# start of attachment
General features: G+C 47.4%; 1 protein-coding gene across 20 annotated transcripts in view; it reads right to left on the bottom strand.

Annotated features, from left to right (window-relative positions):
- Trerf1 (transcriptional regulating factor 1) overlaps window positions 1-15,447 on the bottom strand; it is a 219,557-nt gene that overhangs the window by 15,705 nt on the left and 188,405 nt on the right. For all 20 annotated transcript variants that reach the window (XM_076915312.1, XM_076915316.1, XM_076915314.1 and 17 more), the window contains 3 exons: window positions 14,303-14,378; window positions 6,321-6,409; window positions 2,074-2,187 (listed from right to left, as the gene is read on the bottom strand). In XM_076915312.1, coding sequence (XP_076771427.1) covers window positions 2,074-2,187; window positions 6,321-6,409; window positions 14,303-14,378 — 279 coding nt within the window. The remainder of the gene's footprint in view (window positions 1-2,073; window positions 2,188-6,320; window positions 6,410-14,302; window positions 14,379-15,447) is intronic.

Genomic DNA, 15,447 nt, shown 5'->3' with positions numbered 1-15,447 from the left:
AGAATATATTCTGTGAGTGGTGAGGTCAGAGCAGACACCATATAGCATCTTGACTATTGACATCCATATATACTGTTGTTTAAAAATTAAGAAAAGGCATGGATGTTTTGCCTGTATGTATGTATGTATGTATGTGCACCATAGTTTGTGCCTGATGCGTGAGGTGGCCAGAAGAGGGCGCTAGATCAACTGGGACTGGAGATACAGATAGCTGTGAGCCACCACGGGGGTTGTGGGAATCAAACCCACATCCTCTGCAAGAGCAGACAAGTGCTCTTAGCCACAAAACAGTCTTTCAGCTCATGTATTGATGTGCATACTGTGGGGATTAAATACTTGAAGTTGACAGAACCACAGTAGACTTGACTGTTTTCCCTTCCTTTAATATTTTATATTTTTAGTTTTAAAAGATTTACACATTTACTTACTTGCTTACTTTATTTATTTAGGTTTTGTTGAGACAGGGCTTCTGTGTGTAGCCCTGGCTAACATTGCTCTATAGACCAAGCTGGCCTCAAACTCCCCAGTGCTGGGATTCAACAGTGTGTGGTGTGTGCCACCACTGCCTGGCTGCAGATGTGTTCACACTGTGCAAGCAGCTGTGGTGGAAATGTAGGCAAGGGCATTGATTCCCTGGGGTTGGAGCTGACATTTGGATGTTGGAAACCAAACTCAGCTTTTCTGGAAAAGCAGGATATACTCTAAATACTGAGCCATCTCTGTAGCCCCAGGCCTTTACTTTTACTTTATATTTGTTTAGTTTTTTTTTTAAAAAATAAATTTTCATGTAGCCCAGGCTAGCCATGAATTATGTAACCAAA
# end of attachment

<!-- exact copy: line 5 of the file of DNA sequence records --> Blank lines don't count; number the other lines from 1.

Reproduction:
AGAATATATTCTGTGAGTGGTGAGGTCAGAGCAGACACCATATAGCATCTTGACTATTGACATCCATATATACTGTTGTTTAAAAATTAAGAAAAGGCATGGATGTTTTGCCTGTATGTATGTATGTATGTATGTGCACCATAGTTTGTGCCTGATGCGTGAGGTGGCCAGAAGAGGGCGCTAGATCAACTGGGACTGGAGATACAGATAGCTGTGAGCCACCACGGGGGTTGTGGGAATCAAACCCACATCCTCTGCAAGAGCAGACAAGTGCTCTTAGCCACAAAACAGTCTTTCAGCTCATGTATTGATGTGCATACTGTGGGGATTAAATACTTGAAGTTGACAGAACCACAGTAGACTTGACTGTTTTCCCTTCCTTTAATATTTTATATTTTTAGTTTTAAAAGATTTACACATTTACTTACTTGCTTACTTTATTTATTTAGGTTTTGTTGAGACAGGGCTTCTGTGTGTAGCCCTGGCTAACATTGCTCTATAGACCAAGCTGGCCTCAAACTCCCCAGTGCTGGGATTCAACAGTGTGTGGTGTGTGCCACCACTGCCTGGCTGCAGATGTGTTCACACTGTGCAAGCAGCTGTGGTGGAAATGTAGGCAAGGGCATTGATTCCCTGGGGTTGGAGCTGACATTTGGATGTTGGAAACCAAACTCAGCTTTTCTGGAAAAGCAGGATATACTCTAAATACTGAGCCATCTCTGTAGCCCCAGGCCTTTACTTTTACTTTATATTTGTTTAGTTTTTTTTTTAAAAAATAAATTTTCATGTAGCCCAGGCTAGCCATGAATTATGTAACCAAA